Comprehensive Counsel for Entity formation in Tennessee
Assisting entrepreneurs, owners, shareholders, partners and directors
Business owners and operators are faced with innumerable choices every day. For entrepreneurs and start-ups, however, deciding what kind of business to form will inform many of those decisions, and help minimize risk in the process. The Law Office of Perry A. Craft, PLLC offers guidance and advice to clients who wish to start their own business, are restructuring their current company or are seeking joint-ventures with existing businesses.
Choosing the right entity
The entity an entrepreneur chooses affects not only liability, but also tax issues. The Law Office of Perry A. Craft, PLLC assists clients in the formation of:
- Sole proprietorships. The most basic business entity is the sole proprietorship. A sole proprietor needs only a social security number and the proper licensing, and remains in total control of the company’s progressions. The government has limited involvement with sole proprietorships, and only taxes revenue once. However, an individual’s personal assets are viewed as the same as the business’s assets if the documentation is drawn up incorrectly, or if the owners isn’t fully aware of how the law views such businesses.
- Corporations. Unlike a sole proprietorship, a corporation is its own legal entity; in the view of the government, corporations are essentially “people;” therefore, an owner’s personal assets and liability are separate from those of the company. The government has far greater oversight into corporations, however, and entities are taxed separately.
- Limited Liability Companies (LLC). An LLC is similar to a corporation in that personal liability is limited. LLCs may be owned by an individual or by another entity (like a corporation) or by partners. Control of the company can be sold through shares, and certain LLCs may be subjected to fewer taxes than standard corporations.
- Partnerships. A partnership can exist between individuals or between business entities. Like a sole proprietorship, a partnership provides very little protection from liability; thus, any debts incurred by one person are the responsibility of all partners. However, any assets brought in are also shared equally. Because the tax laws for partnerships are complex, it is crucial to speak with a business attorney before starting or merging a company.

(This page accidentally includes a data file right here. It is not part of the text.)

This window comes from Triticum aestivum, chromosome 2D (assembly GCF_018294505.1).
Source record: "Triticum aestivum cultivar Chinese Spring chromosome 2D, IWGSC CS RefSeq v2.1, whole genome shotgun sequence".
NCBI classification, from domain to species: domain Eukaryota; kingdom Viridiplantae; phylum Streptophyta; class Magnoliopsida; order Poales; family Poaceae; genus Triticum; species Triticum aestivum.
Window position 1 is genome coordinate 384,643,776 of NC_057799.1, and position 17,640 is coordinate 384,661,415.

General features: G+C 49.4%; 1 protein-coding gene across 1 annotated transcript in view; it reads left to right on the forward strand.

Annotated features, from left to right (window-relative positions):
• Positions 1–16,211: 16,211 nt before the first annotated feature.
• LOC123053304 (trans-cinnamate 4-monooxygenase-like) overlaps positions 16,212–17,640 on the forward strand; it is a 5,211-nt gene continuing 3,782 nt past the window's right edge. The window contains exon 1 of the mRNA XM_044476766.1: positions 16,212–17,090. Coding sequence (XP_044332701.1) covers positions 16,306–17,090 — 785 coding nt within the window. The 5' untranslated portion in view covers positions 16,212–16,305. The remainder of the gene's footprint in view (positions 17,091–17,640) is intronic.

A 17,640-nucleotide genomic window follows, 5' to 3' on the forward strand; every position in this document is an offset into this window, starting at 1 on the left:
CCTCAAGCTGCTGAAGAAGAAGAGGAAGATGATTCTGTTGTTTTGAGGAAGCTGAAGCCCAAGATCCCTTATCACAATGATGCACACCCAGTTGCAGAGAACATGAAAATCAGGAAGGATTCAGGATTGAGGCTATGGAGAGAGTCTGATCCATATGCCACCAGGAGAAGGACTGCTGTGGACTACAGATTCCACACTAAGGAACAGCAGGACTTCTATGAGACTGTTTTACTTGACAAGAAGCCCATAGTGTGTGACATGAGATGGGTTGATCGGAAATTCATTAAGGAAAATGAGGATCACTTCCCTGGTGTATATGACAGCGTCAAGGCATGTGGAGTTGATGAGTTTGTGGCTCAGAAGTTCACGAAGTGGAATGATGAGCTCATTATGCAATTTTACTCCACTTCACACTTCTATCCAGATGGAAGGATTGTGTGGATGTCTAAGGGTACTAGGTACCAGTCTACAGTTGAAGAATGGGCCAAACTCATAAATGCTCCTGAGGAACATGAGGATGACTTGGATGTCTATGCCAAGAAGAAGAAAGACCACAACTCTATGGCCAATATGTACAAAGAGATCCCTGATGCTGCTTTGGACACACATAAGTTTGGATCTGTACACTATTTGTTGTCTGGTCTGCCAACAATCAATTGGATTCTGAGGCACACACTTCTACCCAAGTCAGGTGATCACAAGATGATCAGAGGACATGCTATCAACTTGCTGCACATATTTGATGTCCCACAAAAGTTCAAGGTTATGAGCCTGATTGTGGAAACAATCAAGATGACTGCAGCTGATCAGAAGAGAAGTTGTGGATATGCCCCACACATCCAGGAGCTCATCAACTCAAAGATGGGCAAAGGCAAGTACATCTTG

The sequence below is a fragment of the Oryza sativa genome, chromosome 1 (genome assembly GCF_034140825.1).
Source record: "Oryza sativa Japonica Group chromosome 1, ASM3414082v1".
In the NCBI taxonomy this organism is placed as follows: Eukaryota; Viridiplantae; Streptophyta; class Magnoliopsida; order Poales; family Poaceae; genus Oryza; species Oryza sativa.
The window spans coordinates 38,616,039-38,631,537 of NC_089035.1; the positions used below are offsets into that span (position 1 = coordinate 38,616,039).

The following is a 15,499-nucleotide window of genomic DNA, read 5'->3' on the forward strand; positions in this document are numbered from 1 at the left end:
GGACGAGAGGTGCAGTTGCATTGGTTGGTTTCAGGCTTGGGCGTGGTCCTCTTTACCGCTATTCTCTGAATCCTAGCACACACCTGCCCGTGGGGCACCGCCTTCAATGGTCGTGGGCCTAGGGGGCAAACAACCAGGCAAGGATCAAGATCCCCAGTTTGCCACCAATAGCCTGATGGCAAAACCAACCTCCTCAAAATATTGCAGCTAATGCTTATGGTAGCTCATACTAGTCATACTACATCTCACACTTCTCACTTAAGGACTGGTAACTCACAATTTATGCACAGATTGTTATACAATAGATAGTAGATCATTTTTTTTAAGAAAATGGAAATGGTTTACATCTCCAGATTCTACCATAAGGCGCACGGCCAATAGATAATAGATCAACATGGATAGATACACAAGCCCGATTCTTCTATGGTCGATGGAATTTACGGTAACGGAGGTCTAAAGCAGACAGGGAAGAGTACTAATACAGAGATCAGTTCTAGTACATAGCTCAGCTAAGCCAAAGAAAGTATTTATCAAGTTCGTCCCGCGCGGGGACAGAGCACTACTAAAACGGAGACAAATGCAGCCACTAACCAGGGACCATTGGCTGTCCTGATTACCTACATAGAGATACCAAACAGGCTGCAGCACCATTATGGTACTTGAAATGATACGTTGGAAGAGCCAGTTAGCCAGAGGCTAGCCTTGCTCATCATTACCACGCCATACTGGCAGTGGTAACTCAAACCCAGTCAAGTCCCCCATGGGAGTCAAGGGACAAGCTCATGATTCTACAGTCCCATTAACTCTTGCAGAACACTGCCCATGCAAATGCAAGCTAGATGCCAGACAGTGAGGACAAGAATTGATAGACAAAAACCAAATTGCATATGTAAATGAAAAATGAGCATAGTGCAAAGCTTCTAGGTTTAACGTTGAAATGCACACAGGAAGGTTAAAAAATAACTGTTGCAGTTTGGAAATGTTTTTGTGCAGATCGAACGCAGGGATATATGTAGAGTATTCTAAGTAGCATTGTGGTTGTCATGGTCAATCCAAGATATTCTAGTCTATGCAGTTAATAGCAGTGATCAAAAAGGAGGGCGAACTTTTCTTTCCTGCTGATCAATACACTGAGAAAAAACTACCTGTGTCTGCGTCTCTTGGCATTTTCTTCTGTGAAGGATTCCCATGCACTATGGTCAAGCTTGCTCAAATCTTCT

- Limited Liability Partnerships (LLP). Simply stated, an LLP allows for a “silent” partner, who retains no control over how the company is managed after s/he makes an initial investment. The day-to-day operations are managed by a “general” partner, an individual or another business entity, which also retains all liability for the business. LLPs are notoriously complex entities, as the limited partner can become a general partner if s/he oversteps the boundaries. The costs associated in forming an LLP can be higher and the company may be subject to securities laws.
Forming the best business for your needs
The Law Office of Perry A. Craft, PLLC makes the business formation process easier for our clients. We walk our clients through the process of choosing the right entity to suit their business model. For more information about business formation, please call 615.239.1899 or fill out our contact form to reserve a consultation time.